The Seed of Hope

A gift for tomorrow

The Last Prayer

The Last Prayer

At that time, I, Daniel, mourned for three weeks. I ate no choice food; no meat or wine touched my lips; and I used no lotions at all until the three weeks were over. Daniel 10:2-3

Daniel had been in a period of prayer and fasting for twenty-one days, waiting to receive a message from God concerning an upcoming war. Daniel’s faith never wavered. He knew that God would give him what he needed; he just didn’t know when. You see, many times before Daniel had asked God for insight and guidance, and God had always answered…

This past January I entered a period of prayer and fasting with others members of my church, Church of the Highlands, which is located here in Birmingham. Much like Daniel’s period of fasting, this one would last for twenty-one days. And following Daniel’s lead, my wife Jackie and I made a decision to follow his guidelines for fasting, which is appropriately called “The Daniel Fast.” No meats, sweets, bread, caffeine, soft drinks, or alcohol. For three weeks our diet would consist of vegetables, fruits, juice, and water. The reason behind the fasting was to raise our level of spirituality through the awareness that we were depriving our bodies of the “fuel” that they had grown accustomed to.

I’ll go ahead and tell you that it worked! For the first few days my body reminded my mind of everything that it was missing. And in turn, my mind screamed at me to feed my body!

It had been seven years since I’d quit smoking, a nasty habit that had plagued me for thirty years. The first couple of days of fasting reminded of the struggle that I’d gone through when I was battling nicotine withdrawals. My level of awareness was raised alright, and I didn’t like it one bit!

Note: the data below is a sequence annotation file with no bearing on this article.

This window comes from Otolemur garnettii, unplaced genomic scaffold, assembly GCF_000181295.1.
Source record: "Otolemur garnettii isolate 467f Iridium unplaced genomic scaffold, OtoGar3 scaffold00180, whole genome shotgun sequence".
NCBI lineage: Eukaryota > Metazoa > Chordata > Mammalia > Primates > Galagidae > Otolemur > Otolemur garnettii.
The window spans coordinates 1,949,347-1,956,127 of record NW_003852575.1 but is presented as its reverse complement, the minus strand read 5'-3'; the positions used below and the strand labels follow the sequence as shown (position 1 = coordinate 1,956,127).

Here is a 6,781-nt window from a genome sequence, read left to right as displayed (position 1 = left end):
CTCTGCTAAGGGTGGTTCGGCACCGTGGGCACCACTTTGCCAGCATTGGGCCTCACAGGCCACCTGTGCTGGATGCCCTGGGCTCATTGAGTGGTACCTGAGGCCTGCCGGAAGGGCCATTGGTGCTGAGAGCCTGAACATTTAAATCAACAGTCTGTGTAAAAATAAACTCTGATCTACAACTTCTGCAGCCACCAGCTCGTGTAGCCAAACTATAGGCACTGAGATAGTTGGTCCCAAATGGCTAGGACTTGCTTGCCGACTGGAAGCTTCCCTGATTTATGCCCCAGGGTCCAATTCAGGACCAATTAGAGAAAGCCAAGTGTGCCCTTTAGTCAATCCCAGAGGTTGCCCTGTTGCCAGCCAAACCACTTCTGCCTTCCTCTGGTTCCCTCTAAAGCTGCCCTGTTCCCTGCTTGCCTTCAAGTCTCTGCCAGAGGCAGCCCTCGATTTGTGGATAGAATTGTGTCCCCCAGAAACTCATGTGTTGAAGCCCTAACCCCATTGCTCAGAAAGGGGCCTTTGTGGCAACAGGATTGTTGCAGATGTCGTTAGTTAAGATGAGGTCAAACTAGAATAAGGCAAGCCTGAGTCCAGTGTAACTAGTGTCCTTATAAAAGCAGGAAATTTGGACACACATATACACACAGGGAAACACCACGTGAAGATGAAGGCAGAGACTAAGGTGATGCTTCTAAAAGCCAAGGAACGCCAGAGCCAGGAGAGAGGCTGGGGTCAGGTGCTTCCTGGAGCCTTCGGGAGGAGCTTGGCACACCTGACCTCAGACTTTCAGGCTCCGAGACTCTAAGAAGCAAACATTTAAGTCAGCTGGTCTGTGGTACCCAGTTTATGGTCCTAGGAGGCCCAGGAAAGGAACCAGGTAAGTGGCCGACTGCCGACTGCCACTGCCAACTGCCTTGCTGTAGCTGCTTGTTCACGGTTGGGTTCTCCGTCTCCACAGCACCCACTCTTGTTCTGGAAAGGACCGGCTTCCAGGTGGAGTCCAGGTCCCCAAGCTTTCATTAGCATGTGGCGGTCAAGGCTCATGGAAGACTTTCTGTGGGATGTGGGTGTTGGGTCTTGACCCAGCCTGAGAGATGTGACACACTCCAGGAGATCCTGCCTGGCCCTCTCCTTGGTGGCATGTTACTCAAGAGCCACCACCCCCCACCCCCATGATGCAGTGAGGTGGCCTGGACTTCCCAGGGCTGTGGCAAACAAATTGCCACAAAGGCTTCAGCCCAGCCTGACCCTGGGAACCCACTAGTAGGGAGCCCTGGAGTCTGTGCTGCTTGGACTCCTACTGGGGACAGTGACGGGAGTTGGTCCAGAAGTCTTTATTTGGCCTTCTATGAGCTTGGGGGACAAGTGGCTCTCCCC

Frustrated, yet determined, I fought through that “little voice” in the back of my mind that was constantly screaming reminders of what my body was missing. You see, I remained steadfast in my fasting because I was after something….


A few weeks earlier, we had been advised by Pastor Chris Hodges that we should enter a fasting period with a specific intention, or “expectation”. In What I’m Asking God For, a post from January 18th, I told you that I had entered the Twenty-One Days of Prayer seeking God’s Wisdom. My reasoning was that with a bit of His wisdom, which He promises to us for the asking, I could have more insight into solutions for many of the problems that I face each day.

If any of you lacks wisdom, he should ask God, who gives generously to all without finding fault, and it will be given to him. But when he asks, he must believe and not doubt, because he who doubts is like a wave of the sea, blown and tossed by the wind. James 1:5-6